ISLAMABAD -- A move by the United States that bans American companies from doing business with Chinese technology company Huawei over security concerns is reverberating throughout the world, including in Pakistan.
US President Donald Trump on May 15 declared a national emergency to bar US companies from using foreign telecom equipment deemed a security risk, a move apparently aimed at Huawei, AFP reported.
Washington has long had concerns that technology and equipment being supplied from China could be used for espionage or sabotage, with some US lawmakers describing Huawei as "effectively an arm of the Chinese government".
While the order did not specifically mention Huawei, the US Commerce Department followed up with a more direct hit on the tech giant, adding it to its "entity list" over alleged Iran sanctions violations.
The listing requires US firms to get a licence from the government for the sale or transfer of American technology to a company or person on the list.
Google also on May 19 revoked Huawei's Android licence in compliance with the listing, cutting it off from key Google apps and services.
Pakistan spends almost $1 billion (Rs. 146.9 billion) a year on imported cellphones, most of which come from China.
Huawei entered Pakistani markets in 2012. In the past couple of years, the company has emerged as one of the top two fastest-growing brands in the country with Samsung remaining the market leader, according to retailers.
The Honor 85 and Y6 are Huawei's lowest-priced smartphones. They sell for $120 (Rs. 18,000) and $144 (Rs. 21,000), respectively.
The US government’s curbs on Huawei are expected to cut Pakistani demand for Chinese cellphones and decrease imports.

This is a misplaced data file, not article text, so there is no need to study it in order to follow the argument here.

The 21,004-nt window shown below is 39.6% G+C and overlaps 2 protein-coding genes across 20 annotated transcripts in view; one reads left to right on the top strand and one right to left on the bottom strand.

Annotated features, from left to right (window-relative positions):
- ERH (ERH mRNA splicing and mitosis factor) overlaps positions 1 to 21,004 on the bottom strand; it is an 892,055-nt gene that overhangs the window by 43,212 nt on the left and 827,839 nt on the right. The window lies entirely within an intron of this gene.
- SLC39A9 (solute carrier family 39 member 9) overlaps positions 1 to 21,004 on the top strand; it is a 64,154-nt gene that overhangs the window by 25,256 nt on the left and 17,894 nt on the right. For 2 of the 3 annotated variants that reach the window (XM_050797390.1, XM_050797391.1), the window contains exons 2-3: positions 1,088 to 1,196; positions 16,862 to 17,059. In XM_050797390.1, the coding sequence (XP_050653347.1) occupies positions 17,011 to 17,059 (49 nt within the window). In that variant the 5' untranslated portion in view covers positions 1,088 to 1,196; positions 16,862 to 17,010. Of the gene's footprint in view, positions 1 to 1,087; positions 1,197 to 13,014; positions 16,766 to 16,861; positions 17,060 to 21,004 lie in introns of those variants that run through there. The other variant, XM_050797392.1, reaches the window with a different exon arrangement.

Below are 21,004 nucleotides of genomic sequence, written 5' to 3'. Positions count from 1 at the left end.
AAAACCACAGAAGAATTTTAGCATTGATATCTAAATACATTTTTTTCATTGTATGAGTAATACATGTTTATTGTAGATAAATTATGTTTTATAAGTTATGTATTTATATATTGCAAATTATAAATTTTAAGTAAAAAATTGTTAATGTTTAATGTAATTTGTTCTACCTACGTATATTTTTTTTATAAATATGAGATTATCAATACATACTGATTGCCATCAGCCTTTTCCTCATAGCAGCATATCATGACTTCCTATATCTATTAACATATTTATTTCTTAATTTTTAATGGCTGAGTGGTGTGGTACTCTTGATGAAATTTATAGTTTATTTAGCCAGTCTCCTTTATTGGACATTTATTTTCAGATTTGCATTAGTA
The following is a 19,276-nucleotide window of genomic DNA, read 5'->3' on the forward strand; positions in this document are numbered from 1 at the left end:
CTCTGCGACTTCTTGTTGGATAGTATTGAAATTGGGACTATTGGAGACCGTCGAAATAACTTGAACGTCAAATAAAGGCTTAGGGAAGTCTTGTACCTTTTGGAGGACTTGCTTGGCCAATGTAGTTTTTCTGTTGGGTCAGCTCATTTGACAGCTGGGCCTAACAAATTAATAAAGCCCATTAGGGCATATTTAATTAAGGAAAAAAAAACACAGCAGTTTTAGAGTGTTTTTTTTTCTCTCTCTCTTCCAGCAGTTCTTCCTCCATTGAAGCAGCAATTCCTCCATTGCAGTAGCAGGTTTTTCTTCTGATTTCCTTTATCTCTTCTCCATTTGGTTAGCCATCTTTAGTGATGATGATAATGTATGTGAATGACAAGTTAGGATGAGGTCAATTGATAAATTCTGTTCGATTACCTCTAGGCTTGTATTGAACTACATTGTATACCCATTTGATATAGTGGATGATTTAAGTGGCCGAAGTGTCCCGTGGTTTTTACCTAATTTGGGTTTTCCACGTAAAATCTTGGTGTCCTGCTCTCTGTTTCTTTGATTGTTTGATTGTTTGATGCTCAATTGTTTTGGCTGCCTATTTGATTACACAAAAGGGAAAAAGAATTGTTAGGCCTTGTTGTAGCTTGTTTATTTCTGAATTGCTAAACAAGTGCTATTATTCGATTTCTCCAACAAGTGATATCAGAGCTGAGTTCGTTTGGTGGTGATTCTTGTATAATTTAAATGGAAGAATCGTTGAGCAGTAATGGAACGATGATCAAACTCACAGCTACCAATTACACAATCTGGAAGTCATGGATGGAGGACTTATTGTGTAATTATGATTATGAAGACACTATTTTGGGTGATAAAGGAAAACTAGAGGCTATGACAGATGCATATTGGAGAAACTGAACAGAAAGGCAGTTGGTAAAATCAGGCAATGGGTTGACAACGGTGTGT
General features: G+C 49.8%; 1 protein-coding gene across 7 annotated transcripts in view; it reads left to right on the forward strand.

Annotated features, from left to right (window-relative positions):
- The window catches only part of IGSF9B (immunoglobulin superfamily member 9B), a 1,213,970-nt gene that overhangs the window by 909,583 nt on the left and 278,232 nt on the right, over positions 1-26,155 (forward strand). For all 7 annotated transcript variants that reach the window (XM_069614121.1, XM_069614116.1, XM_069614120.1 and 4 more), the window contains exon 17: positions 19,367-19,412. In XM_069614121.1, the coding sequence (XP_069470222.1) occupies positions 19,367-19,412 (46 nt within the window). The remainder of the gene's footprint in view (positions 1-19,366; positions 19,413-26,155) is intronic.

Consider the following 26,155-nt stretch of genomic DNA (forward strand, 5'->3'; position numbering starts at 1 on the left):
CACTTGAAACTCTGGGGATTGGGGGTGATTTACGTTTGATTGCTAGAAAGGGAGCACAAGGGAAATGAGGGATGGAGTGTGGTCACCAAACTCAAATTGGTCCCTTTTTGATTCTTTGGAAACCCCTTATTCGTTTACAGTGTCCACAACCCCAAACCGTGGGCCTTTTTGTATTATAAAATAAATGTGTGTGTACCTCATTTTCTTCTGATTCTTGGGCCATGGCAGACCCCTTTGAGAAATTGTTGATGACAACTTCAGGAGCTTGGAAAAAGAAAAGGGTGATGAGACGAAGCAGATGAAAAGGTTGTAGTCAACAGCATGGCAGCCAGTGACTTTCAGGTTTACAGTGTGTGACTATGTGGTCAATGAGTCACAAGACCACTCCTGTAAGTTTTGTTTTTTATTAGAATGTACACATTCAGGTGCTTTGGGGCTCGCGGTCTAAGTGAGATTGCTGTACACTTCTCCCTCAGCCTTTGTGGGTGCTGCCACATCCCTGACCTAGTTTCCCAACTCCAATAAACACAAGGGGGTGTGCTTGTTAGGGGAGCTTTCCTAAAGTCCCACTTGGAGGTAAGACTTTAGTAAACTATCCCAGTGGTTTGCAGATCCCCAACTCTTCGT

In Pakistan, potential consumers and dealers of Huawei products have adopted a "wait-and-see" strategy over uncertainty regarding the future of the company's smartphones.
"After Samsung, Huawei's smartphones have emerged as the fastest-growing brand in Pakistan in recent months," said Ayaz Nazir, a cellphone merchant in G-9 Markaz in Islamabad.
Potential buyers are asking questions over whether such phones will have access to social media platforms such as Facebook and Twitter, according to Nazir.
"For the time being, we are asking our customers to buy other smartphones as long as the US-Huawei problem is not resolved," he added.
"Huawei will get back its smartphones from us if the company fails to ensure the interrupted access of global social media networks," said Ibrahim Khan, another smartphone retailer from Islamabad.
"Customers are showing concerns while purchasing Huawei, and we are asking them to buy Samsung and any other reliable brand," he said.
Demand for Huawei smartphones has declined sharply in the markets after the US decision to place curbs on the company due to security reasons, according to Khan.
"I have given up the idea of buying a Huawei smartphone," said Farrukh Choudhary, a resident of G-8 Markaz.
"The core aim of buying a smartphone is to get instant access to Google, Facebook, Android and other services," he said.
"If these are not available, then what is the purpose of buying a smartphone?" Choudhary asked. "Now I will find a handset of another famous brand."